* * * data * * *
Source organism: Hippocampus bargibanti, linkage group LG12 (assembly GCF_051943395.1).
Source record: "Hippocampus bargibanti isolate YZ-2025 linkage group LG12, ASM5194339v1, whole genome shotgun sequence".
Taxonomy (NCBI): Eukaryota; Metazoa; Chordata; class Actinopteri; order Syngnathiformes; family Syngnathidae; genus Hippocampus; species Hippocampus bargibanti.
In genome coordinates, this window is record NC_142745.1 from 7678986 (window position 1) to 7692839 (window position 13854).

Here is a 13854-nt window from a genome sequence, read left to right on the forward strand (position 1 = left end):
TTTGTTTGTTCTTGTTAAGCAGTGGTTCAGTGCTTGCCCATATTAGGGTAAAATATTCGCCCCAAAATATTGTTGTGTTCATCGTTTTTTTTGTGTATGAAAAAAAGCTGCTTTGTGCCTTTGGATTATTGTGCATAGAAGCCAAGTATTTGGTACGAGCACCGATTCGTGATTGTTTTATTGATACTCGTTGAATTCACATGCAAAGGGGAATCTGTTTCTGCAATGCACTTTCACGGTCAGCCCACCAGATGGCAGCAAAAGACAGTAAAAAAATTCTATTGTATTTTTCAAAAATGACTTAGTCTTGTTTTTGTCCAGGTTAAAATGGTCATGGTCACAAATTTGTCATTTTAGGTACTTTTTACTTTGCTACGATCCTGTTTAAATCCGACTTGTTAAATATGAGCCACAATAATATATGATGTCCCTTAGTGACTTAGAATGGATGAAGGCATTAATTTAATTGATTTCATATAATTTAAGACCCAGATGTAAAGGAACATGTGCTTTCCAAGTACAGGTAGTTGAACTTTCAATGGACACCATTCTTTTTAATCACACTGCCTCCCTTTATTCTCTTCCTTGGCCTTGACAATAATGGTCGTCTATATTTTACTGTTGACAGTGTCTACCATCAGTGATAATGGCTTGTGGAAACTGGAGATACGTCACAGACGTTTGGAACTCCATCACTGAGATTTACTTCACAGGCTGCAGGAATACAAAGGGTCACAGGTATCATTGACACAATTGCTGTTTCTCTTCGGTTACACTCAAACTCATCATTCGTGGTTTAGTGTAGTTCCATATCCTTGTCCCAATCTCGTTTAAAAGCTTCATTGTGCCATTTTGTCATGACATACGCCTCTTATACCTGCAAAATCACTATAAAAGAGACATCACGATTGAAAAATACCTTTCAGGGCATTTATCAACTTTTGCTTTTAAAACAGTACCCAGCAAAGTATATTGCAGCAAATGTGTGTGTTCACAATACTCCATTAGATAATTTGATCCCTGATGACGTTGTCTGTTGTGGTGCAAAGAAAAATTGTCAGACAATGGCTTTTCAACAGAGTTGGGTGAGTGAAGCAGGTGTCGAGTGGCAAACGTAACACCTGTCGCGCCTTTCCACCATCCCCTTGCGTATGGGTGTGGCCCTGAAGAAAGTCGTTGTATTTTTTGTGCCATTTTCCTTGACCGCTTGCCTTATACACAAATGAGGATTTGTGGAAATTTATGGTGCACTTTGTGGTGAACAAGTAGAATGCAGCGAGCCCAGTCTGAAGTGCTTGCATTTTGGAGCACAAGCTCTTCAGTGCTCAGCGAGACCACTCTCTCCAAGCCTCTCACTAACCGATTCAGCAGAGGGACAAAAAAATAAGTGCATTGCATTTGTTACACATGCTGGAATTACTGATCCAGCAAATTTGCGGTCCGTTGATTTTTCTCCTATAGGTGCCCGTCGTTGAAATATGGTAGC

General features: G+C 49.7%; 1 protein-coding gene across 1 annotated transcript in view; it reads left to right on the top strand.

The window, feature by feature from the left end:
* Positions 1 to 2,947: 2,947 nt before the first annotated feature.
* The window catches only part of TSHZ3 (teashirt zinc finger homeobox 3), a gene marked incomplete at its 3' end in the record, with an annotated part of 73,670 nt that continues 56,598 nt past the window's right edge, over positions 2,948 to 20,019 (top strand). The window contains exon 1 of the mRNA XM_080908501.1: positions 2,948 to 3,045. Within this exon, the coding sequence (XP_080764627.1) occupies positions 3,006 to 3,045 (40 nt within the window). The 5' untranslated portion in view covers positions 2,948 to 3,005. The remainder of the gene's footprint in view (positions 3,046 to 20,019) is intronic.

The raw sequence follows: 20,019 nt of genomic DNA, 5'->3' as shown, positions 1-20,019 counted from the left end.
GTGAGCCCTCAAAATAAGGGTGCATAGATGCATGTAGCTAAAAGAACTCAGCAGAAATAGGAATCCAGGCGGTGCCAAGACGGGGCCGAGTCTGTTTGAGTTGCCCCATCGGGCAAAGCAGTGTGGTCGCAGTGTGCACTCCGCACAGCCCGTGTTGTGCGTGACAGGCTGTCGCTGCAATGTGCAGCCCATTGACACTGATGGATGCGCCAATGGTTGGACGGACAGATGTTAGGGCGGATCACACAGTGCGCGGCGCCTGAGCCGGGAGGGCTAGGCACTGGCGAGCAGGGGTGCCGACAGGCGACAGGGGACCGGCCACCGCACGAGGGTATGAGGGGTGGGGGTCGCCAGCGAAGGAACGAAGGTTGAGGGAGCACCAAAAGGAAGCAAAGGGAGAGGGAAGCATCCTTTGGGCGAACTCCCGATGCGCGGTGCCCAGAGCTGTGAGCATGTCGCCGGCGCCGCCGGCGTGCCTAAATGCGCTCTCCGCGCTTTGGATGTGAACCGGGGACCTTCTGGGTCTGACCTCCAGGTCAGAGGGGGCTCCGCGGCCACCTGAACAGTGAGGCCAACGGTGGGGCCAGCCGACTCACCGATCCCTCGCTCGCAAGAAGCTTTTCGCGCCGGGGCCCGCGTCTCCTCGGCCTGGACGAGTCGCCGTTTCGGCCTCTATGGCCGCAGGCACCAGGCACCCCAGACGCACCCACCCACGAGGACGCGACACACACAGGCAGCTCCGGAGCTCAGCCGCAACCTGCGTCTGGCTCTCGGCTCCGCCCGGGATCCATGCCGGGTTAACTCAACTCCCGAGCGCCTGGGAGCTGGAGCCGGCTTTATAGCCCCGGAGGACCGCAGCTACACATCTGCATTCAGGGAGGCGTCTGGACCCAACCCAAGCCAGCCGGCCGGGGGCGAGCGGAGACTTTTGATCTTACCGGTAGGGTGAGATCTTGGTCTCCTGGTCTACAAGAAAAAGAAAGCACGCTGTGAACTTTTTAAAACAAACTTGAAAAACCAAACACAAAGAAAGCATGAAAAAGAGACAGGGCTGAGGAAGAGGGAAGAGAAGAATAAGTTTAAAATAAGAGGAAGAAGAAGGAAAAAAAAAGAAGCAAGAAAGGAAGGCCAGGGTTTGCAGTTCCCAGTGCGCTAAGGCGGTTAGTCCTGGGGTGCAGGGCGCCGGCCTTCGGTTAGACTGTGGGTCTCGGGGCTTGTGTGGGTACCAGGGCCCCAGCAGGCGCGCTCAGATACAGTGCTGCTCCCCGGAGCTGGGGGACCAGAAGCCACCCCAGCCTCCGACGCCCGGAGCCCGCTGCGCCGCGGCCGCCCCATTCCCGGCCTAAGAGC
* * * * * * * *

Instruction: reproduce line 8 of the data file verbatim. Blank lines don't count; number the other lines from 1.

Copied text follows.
The window, feature by feature from the left end: